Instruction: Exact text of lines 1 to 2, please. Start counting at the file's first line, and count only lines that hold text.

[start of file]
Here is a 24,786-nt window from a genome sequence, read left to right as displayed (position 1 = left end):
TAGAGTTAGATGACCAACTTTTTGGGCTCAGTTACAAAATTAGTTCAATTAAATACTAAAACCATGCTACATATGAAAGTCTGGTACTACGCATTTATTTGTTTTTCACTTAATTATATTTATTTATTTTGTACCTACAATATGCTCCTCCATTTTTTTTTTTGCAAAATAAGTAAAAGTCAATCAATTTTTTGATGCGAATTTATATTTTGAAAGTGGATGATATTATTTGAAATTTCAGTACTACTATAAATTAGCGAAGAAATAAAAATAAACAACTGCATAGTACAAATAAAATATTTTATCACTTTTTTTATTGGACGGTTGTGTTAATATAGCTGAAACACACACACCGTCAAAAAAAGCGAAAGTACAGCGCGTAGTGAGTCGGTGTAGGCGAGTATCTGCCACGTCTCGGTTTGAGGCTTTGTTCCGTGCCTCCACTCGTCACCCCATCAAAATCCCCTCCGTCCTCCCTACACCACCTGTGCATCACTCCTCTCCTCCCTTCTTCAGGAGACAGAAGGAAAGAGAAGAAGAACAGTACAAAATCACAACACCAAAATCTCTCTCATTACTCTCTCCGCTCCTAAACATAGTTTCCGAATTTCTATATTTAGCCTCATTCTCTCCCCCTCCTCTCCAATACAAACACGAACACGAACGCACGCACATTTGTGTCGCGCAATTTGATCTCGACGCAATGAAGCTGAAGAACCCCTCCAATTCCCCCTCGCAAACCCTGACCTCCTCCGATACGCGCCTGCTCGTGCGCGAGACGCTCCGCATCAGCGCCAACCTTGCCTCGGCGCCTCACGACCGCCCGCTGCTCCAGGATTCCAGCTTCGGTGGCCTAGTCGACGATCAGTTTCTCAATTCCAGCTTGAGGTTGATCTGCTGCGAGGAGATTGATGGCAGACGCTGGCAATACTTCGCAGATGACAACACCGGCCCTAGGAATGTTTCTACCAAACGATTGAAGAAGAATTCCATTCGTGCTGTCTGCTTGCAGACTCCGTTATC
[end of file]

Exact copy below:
Here is a 24,786-nt window from a genome sequence, read left to right as displayed (position 1 = left end):
TAGAGTTAGATGACCAACTTTTTGGGCTCAGTTACAAAATTAGTTCAATTAAATACTAAAACCATGCTACATATGAAAGTCTGGTACTACGCATTTATTTGTTTTTCACTTAATTATATTTATTTATTTTGTACCTACAATATGCTCCTCCATTTTTTTTTTTGCAAAATAAGTAAAAGTCAATCAATTTTTTGATGCGAATTTATATTTTGAAAGTGGATGATATTATTTGAAATTTCAGTACTACTATAAATTAGCGAAGAAATAAAAATAAACAACTGCATAGTACAAATAAAATATTTTATCACTTTTTTTATTGGACGGTTGTGTTAATATAGCTGAAACACACACACCGTCAAAAAAAGCGAAAGTACAGCGCGTAGTGAGTCGGTGTAGGCGAGTATCTGCCACGTCTCGGTTTGAGGCTTTGTTCCGTGCCTCCACTCGTCACCCCATCAAAATCCCCTCCGTCCTCCCTACACCACCTGTGCATCACTCCTCTCCTCCCTTCTTCAGGAGACAGAAGGAAAGAGAAGAAGAACAGTACAAAATCACAACACCAAAATCTCTCTCATTACTCTCTCCGCTCCTAAACATAGTTTCCGAATTTCTATATTTAGCCTCATTCTCTCCCCCTCCTCTCCAATACAAACACGAACACGAACGCACGCACATTTGTGTCGCGCAATTTGATCTCGACGCAATGAAGCTGAAGAACCCCTCCAATTCCCCCTCGCAAACCCTGACCTCCTCCGATACGCGCCTGCTCGTGCGCGAGACGCTCCGCATCAGCGCCAACCTTGCCTCGGCGCCTCACGACCGCCCGCTGCTCCAGGATTCCAGCTTCGGTGGCCTAGTCGACGATCAGTTTCTCAATTCCAGCTTGAGGTTGATCTGCTGCGAGGAGATTGATGGCAGACGCTGGCAATACTTCGCAGATGACAACACCGGCCCTAGGAATGTTTCTACCAAACGATTGAAGAAGAATTCCATTCGTGCTGTCTGCTTGCAGACTCCGTTATC